The research group sequenced 15,336 genes from 6,515 European Americans and African Americans and determined the age of the 1,146,401 variants they found.  "The average age across all SNVs was 34,200±900years (±s.d.) in European Americans and 47,600±1,500years in African Americans..."  They estimated that the large majority of the protein-coding, or exonic single nucleotide variants (SNVs) "predicted to be deleterious arose in the past 5,000-10,000 years."  Genes known to be associated with disease had more recent variants than did non-disease genes, and European Americans "had an excess of deleterious variants in essential and Mendelian disease genes compared to African Americans..."

They conclude that their "results better delimit the historical details of human protein-coding variation, show the profound effect of recent human history on the burden of deleterious SNVs segregating in contemporary populations, and provide important practical information that can be used to prioritize variants in disease-gene discovery."  Indeed, the proportion of SNVs in genes associated with Mendelian disorders, complex diseases and "essential genes" (those for which mouse knockouts are associated with sterility or death) that were 50,000 to 100,000 years old was higher in European Americans than in African Americans.  The authors propose that this is because these variants are associated with the Out-of-Africa bottleneck as humans migrated into the Middle East and Europe, which "led to less efficient purging of weakly deleterious alleles."

The researchers conclude:
In summary, the spectrum of protein-coding variation is considerably different today compared to what existed as recently as 200 to 400 generations ago. Of the putatively deleterious protein-coding SNVs, 86.4% arose in the last 5,000 to 10,000years, and they are enriched for mutations of large effect as selection has not had sufficient time to purge them from the population. Thus, it seems likely that rare variants have an important role in heritable phenotypic variation, disease susceptibility and adverse drug responses. In principle, our results provide a framework for developing new methods to prioritize potential disease-causing variants in gene-mapping studies.  More generally, the recent dramatic increase in human population size, resulting in a deluge of rare functionally important variation, has important implications for understanding and predicting current and future patterns of human disease and evolution. For example, the increased mutational capacity of recent human populations has led to a larger burden of Mendelian disorders, increased the allelic and genetic heterogeneity of traits, and may have created a new repository of recently arisen advantageous alleles that adaptive evolution will act upon in subsequent generations.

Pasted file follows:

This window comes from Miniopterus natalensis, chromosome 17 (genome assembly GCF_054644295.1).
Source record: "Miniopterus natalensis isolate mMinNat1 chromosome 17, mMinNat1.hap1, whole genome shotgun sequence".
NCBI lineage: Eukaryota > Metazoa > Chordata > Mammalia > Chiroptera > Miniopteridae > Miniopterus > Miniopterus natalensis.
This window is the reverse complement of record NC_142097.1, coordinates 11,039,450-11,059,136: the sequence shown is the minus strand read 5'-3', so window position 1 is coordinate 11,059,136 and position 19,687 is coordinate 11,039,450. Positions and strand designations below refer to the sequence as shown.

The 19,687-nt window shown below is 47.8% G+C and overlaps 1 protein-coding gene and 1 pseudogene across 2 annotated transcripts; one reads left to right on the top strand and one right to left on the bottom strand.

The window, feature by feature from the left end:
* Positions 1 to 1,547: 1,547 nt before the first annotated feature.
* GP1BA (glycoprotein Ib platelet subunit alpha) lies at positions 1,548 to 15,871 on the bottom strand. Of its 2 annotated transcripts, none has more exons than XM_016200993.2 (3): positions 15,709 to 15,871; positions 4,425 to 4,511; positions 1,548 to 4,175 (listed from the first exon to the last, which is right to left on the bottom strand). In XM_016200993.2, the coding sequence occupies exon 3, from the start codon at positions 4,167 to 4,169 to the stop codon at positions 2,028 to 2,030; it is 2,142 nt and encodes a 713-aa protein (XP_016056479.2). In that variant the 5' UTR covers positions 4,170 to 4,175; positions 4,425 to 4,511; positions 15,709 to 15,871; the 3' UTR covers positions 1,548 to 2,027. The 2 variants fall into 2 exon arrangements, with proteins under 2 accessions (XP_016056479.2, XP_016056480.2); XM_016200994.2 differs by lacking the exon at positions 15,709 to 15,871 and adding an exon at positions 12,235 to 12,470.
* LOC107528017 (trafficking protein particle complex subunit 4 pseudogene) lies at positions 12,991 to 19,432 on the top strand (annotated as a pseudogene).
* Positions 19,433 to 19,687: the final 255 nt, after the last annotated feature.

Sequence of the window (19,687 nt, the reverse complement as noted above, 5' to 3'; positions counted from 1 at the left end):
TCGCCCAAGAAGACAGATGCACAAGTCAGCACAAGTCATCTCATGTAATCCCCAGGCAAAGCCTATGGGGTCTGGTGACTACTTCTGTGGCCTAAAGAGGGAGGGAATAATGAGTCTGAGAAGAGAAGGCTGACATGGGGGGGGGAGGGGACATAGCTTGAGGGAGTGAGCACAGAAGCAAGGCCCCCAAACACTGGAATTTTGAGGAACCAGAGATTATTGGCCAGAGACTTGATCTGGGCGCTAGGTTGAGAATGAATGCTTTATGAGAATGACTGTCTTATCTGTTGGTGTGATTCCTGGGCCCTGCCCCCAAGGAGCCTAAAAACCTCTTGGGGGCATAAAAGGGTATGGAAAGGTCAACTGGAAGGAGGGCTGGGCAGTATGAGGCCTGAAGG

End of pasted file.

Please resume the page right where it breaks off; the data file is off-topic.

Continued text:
This does seem to contradict the Kaiser piece we mention above, which concludes that rare variants with large effect will not turn out to explain much common disease.  This paper suggests they will -- which we don't think is right, for reasons we write about all the time.  But it does lend support to the idea that the Common Variant/Common Disease hypothesis is dead and buried. 

Serious questions
It is curious, and serious if true, that Africans harbor fewer rare variants than Eurasians.  African populations expanded rapidly since agriculture, just as Eurasians did.  It could be, but seems like rather post-hoc rationalizing, that Africa is more dangerous to live in, even for only mildly harmful variants.  Rapid expansion--the human gene lineages have expanded a million-fold in the last 10,000 years, will lead to many slightly harmful variants being around at low frequency, because slight effects aren't purged by selection as fast as they are generated in an expanding population.